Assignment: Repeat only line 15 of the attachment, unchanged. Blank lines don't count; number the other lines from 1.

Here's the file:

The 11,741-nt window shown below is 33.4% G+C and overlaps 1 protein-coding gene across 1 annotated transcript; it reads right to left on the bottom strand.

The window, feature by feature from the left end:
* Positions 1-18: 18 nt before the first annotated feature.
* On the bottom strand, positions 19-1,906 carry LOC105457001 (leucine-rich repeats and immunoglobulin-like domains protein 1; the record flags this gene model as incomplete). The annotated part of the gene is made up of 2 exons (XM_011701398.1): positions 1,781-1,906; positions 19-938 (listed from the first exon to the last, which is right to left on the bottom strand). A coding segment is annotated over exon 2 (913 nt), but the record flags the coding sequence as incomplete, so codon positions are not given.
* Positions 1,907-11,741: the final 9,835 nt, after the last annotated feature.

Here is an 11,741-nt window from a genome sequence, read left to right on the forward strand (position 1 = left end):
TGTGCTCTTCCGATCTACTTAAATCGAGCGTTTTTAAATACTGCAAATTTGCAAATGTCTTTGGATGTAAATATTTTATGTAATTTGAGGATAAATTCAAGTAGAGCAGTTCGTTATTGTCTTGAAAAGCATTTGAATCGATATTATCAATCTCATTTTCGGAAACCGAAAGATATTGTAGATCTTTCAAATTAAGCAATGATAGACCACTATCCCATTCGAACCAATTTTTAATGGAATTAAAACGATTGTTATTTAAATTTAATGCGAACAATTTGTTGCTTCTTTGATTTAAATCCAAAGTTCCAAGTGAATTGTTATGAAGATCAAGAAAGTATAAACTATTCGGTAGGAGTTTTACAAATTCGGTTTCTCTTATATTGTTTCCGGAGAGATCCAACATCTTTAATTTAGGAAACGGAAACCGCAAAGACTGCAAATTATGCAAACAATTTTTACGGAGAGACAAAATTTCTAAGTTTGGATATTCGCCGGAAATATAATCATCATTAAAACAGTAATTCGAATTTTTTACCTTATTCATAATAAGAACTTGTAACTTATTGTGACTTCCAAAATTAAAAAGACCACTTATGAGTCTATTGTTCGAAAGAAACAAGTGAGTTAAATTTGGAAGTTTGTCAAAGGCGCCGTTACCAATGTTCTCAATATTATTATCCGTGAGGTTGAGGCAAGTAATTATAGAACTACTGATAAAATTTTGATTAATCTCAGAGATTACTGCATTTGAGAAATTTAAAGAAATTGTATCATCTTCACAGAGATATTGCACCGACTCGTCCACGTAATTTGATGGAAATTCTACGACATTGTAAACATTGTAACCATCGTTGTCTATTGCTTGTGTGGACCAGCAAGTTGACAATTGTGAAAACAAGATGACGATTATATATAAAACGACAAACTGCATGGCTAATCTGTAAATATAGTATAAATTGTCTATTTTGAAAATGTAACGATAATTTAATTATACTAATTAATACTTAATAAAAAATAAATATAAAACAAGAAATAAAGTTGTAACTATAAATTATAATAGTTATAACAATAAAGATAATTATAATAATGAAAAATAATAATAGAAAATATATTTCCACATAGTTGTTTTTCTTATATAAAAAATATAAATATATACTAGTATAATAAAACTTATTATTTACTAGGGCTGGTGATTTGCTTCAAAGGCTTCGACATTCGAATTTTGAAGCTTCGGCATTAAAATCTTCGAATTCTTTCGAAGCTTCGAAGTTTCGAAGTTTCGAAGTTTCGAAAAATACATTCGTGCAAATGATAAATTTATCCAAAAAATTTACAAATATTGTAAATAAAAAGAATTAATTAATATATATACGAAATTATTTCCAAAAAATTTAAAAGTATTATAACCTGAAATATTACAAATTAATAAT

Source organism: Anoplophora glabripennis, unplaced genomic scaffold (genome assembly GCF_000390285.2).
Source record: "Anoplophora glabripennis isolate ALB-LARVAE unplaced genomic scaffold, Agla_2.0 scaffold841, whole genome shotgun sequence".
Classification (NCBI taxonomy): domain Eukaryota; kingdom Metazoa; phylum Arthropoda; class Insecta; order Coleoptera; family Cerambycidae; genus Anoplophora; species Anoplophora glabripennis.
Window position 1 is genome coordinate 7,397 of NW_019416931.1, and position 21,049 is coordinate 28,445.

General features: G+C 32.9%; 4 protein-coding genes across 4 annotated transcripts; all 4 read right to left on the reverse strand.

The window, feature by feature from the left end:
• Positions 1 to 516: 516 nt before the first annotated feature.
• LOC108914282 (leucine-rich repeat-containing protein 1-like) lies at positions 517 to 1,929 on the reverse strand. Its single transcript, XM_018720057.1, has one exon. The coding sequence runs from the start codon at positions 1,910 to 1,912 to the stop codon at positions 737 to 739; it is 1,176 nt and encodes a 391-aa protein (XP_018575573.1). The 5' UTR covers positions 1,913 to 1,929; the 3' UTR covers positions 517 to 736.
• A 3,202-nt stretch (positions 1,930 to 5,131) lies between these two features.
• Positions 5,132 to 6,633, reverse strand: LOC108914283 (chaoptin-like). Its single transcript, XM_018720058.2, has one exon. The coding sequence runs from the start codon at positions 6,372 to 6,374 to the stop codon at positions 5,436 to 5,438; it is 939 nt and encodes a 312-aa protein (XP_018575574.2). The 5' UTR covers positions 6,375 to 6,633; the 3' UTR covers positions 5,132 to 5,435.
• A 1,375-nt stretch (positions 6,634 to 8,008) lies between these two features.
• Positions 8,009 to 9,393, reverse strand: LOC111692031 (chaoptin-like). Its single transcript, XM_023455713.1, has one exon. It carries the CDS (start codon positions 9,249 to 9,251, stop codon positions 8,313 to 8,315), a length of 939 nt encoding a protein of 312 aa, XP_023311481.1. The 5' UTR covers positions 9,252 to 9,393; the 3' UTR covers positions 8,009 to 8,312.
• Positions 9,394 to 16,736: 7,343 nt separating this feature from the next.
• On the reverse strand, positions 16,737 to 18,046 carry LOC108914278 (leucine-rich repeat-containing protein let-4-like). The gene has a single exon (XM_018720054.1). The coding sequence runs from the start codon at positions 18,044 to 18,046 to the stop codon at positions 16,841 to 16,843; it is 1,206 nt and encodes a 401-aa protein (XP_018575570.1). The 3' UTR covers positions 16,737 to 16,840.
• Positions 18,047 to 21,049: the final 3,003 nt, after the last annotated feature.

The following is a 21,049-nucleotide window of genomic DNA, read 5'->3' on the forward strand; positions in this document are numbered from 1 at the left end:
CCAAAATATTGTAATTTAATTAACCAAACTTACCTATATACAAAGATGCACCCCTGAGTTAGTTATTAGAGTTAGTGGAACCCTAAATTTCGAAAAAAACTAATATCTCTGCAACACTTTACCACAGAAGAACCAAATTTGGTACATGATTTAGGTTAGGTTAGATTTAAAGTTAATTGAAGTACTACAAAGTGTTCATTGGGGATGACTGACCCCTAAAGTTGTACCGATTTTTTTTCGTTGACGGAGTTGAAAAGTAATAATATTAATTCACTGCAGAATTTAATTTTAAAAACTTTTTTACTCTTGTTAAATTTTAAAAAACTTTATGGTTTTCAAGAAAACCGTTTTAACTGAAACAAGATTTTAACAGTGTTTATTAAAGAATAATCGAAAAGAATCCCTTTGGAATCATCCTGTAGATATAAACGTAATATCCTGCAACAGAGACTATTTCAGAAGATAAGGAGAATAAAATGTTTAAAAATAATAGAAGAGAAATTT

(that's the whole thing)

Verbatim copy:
• LOC108914282 (leucine-rich repeat-containing protein 1-like) lies at positions 517 to 1,929 on the reverse strand. Its single transcript, XM_018720057.1, has one exon. The coding sequence runs from the start codon at positions 1,910 to 1,912 to the stop codon at positions 737 to 739; it is 1,176 nt and encodes a 391-aa protein (XP_018575573.1). The 5' UTR covers positions 1,913 to 1,929; the 3' UTR covers positions 517 to 736.